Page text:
If you look at any of the data, you will see that women are waiting longer to have children, and more women are also not having children at all. From the linked article:
“In 1976, just 10 percent of all women ages 40 to 44 had no children. That percentage had jumped to 19 percent by 2010.”
I view this as a disturbing trend from an evolutionary perspective.
First, if you look back at hunter-gatherer birth patterns, women had their first child around age 18. So a woman today having her first child at age 30 is quite “late” from an evolutionary perspective. I’m not encouraging teen pregnancy or anything, but I am just stating that women in the ancestral environment had children earlier than they do today.
The more disturbing issue in my view is that many women seem to be growing indifferent to having kids. From anecdotal evidence, it seems that some women are not necessarily against kids, but they just never get around to having them. If a woman makes a choice to have or not have kids, then that’s one thing. But if a woman doesn’t make a choice and then just waits for the clock to run out, so to speak, then that’s another.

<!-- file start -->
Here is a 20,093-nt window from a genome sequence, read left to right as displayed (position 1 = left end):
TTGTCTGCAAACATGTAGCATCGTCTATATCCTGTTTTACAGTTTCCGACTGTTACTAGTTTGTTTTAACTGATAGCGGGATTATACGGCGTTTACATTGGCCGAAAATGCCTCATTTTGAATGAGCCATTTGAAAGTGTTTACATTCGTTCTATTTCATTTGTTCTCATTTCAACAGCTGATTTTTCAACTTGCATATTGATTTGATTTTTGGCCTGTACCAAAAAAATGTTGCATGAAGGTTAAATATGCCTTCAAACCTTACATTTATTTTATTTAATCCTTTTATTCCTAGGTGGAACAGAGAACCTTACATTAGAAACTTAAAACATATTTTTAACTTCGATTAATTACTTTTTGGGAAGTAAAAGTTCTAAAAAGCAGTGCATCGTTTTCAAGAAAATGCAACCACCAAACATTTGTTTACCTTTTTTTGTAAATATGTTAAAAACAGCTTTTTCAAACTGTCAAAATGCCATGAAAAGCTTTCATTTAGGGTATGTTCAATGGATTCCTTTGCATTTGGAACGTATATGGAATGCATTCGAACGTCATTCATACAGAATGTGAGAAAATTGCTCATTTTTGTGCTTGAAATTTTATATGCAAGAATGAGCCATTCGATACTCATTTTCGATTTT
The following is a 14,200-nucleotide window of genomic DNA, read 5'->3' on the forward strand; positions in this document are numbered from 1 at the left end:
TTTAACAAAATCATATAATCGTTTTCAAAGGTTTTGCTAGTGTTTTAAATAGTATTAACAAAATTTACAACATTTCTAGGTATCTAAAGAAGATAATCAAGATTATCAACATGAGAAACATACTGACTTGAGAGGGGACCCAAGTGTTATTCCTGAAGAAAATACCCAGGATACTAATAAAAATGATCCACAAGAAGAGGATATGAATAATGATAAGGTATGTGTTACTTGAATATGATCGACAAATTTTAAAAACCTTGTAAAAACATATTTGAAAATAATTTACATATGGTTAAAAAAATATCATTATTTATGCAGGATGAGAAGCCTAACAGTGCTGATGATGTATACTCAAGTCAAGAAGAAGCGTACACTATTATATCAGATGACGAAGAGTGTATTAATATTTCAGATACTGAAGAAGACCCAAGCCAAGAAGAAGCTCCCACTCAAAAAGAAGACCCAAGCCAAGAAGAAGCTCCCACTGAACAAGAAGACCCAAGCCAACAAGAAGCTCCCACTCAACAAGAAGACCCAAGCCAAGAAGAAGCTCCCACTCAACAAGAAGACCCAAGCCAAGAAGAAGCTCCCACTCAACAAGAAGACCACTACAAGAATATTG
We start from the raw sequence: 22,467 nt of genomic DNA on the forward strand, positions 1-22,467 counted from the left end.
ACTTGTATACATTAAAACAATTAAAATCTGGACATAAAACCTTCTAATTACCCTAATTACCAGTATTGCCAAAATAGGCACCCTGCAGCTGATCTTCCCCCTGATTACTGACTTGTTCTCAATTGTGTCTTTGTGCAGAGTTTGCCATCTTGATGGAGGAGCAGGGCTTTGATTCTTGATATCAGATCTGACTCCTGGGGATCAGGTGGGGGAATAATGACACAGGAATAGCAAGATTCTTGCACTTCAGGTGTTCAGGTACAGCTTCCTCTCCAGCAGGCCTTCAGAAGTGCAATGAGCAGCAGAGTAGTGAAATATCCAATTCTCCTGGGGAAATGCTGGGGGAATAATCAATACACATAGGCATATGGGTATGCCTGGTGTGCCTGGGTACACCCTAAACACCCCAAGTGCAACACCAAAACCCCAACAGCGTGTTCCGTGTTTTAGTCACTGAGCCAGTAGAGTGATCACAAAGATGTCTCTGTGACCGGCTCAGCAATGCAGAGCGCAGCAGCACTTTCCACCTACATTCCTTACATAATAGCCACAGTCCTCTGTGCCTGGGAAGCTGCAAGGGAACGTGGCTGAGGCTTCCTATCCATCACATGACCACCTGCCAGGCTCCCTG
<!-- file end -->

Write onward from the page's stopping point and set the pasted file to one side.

The second scenario is what I see happening more. Women get involved in their careers and put off getting married and having kids. Then suddenly they are in their late 30s and the window begins to close.
A point I want to make is that having children is not really supposed to be a rational cost-benefit decision. From an evolutionary perspective, people are just supposed to enjoy sex and then children come about shortly thereafter. It is only with the invention of contraception that having children becomes a more of a cerebral choice.
Given that having children was not really a decision in the Paleolithic environment, we may not have evolved with strong mental circuitry in regards to consciously choosing to have children. Given the numbers above that 20% of older women now have not had children, I think this issue deserves further research.